Childhood overweight and maternal depressive symptoms.

P. J. Surkan, I. Kawachi, K. E. Peterson

Research output: Contribution to journalArticlepeer-review

Abstract

AIM: Given the rising global prevalence of overweight associated with the nutrition transition, the objective of this study was to evaluate whether maternal depressive symptoms are related to overweight in infants aged 6-24 months. METHODS: Participants in this cross-sectional study included 589 mother-child dyads from low-income urban communities in Teresina, Piauí, northeast Brazil. While adjusting for sociodemographic and biological determinants of child growth, the study assessed the relationship between mothers' depressive symptom scores, measured with the Center for Epidemiologic Studies Depression Scale and child weight-for-height using multivariable logistic regression. Child overweight was calculated with the World Health Organization growth curves using 85th and 95th percentile cutoffs of the weight-for-height z-score (WHZ). RESULTS: Children of mothers with high depressive symptoms had 1.7 and 2.3 higher odds of being over WHZ cutoffs for the 85th and 95th percentile, respectively. Child age between 18 and 24 months (compared with children 6-12 months old), being low birth weight, not receiving the Family Health Programme and breastfeeding between 6 and 12 months (compared with <6 months) were other factors inversely related to at least one of the overweight indicators (odds ratio (OR) range 0.3 to 0.6). Having a mother with fewer than 8 years of education was positively associated with child overweight (OR 1.4, 95% CI 1.0 to 2.1, for WHZ >85th%). CONCLUSION: Results suggest that maternal depressive symptoms are related to overweight in children aged 6-24 months.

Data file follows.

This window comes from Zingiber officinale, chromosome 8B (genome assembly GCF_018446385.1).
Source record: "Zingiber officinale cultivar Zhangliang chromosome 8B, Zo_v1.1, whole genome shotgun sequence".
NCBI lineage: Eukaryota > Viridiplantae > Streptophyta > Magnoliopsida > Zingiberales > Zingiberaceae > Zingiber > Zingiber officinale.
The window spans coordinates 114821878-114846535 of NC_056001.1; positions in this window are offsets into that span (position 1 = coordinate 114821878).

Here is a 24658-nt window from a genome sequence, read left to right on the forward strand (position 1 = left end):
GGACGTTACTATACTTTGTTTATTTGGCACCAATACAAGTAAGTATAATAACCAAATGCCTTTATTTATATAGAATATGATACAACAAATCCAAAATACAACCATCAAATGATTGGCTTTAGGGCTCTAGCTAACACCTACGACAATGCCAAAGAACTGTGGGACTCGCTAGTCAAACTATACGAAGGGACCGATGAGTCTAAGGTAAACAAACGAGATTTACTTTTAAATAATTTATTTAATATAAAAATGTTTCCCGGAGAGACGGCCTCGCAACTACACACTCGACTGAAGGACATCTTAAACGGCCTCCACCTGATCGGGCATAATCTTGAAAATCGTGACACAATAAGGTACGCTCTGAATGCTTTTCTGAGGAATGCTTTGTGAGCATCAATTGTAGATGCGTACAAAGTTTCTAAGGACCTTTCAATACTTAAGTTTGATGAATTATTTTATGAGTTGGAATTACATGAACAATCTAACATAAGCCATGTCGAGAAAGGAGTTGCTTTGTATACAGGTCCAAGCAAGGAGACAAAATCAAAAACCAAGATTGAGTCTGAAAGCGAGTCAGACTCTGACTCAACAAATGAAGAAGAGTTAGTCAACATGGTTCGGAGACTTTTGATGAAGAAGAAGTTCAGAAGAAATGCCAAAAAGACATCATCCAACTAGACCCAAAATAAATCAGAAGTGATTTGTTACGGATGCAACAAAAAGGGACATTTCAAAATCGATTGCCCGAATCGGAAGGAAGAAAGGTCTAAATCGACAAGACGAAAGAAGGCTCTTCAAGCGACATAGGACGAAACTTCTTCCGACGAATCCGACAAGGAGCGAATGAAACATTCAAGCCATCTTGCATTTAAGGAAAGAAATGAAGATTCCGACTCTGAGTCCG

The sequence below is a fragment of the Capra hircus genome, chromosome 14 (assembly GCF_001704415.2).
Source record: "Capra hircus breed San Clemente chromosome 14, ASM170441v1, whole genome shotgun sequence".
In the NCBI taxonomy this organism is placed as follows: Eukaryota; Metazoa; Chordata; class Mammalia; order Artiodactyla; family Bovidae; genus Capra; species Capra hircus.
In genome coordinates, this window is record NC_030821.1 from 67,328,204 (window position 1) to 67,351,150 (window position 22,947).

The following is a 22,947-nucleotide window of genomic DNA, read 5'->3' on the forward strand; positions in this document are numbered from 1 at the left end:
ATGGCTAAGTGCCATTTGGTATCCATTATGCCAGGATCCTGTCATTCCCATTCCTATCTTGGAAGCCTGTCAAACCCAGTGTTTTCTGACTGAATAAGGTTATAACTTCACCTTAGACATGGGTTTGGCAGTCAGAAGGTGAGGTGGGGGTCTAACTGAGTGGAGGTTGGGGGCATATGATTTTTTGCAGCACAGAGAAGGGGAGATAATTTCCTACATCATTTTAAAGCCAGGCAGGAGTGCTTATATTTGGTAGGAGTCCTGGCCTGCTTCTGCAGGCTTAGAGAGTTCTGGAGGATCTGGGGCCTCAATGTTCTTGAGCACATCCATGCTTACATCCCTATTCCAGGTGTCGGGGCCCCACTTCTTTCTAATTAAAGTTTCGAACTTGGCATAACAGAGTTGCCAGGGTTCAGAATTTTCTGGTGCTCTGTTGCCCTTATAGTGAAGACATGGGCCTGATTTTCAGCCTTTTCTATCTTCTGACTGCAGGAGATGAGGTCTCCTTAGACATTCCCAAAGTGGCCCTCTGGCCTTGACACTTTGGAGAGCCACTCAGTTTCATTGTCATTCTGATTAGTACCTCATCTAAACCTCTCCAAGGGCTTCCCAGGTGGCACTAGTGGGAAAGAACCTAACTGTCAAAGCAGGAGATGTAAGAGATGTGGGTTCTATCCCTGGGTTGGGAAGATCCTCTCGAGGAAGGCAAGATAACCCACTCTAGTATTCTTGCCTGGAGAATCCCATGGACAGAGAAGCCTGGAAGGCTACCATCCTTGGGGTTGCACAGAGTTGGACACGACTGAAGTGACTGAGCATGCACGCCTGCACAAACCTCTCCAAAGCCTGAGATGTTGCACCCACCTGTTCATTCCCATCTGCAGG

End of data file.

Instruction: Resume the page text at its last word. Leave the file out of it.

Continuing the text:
Original languageEnglish (US)
Pages (from-to)e11
JournalJournal of epidemiology and community health
Volume62
Issue number5
DOIs
StatePublished - May 2008
Externally publishedYes

ASJC Scopus subject areas

  • Epidemiology
  • Public Health, Environmental and Occupational Health

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